Specifically, what you wear can actually affect your performance on cognitive tests.
Among its many findings, people who put on a white coat that they believed belonged to a doctor made fewer errors on tests of attention than those who put on a white coat they believed belonged to an artist.
The researchers, led by Adam D. Galinsky, a business school professor at Northwestern University's Kellogg School of Management, say that what causes the effect is knowing that physicians have to be careful and pay close attention to their work.
The study is a twist on a growing scientific field called embodied cognition, which has already brought us findings such as the fact that if if you wash your hands, you are less likely to make harsh moral judgments for crimes. The field has also shown us that if you meet someone while holding a hot drink in your hand, you will rate him or her as warmer, but if you meet a person while holding a cold drink in your hand, you'll believe him or her to be colder.
Galinsky calls the effect shown in his study "enclothed cognition" to show that different clothes probably affect our cognition in different ways.
The first experiment, which tested selective attention, had 58 undergraduates randomly assigned to wear either a white lab coat or street clothes. They were then tested on how easily they noticed incongruities, such as when the word "red" appeared in green lettering. The lab coat-wearers made half as many errors as those in everyday clothing.
In the second experiment, which tested sustained attention, 74 students wore a doctor's coat, wore a painter's coat, or took the test in a room where they saw a doctor's coat. They then had to look at two very similar pictures side by side and ferret out four minor differences. Again, because their attention was heightened, those in the doctor's coat noticed more differences than those wearing the artist's coat (even though it was the same coat) or those who saw the doctor's coat.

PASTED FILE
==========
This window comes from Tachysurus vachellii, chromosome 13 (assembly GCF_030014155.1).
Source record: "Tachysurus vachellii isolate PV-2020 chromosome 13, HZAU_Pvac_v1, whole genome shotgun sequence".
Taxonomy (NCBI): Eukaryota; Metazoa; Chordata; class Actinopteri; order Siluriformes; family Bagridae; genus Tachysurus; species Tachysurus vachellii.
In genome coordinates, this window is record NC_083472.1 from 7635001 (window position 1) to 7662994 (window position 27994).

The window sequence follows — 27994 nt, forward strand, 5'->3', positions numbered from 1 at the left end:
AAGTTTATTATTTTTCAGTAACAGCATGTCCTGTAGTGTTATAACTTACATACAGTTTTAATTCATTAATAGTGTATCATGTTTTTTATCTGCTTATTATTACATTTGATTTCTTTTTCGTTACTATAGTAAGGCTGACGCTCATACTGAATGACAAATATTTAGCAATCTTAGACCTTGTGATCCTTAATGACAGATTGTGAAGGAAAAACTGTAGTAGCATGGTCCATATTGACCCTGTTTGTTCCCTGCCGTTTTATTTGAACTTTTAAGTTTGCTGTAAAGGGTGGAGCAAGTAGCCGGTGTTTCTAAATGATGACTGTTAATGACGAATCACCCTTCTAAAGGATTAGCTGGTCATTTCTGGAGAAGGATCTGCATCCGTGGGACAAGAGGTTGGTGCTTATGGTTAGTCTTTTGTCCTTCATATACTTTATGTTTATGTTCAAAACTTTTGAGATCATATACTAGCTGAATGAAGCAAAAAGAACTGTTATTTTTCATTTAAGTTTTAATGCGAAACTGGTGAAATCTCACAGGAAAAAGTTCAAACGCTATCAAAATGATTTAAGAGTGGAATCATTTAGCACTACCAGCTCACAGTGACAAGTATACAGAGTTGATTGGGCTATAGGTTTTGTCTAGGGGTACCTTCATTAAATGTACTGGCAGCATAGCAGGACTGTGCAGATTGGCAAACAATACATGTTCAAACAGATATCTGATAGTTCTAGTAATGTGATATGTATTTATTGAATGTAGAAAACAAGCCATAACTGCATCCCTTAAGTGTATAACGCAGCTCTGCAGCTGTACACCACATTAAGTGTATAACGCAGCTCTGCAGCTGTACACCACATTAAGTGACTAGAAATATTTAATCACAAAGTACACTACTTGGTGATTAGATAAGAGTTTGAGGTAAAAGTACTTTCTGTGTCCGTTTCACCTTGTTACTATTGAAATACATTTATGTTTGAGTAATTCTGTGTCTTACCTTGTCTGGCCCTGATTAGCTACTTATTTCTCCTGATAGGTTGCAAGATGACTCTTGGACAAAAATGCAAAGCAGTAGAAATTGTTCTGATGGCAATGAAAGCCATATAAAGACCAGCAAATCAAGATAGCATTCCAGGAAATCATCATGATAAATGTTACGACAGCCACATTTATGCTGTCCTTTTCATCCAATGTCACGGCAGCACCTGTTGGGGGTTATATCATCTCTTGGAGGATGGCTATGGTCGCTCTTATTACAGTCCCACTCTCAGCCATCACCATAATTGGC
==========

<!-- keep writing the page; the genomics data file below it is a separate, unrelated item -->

The third experiment tested whether simply seeing the coat could affect behavior. Students either put on a doctor’s coat or a painter’s coat, or were told to look for a long period of time at a doctor’s lab coat on the desk in front of them. Each of the students then wrote essays about the coats. They then took another test on sustained attention.
Again, the group that wore the doctor’s coat got the biggest boost in attention.
The study, which was published in The Journal of Experimental Social Cognition, adds a new twist on what has long been common knowledge: the “clothing affects how other people perceive us as well as how we think about ourselves,” Dr. Galinsky told The New York Times.
Previous experiments have shown that women who go to job interviews dress in a masculine fashion are more likely to be hired, and that a teaching assistant dressed more formally is perceived as more intelligent than one dressed more casually.
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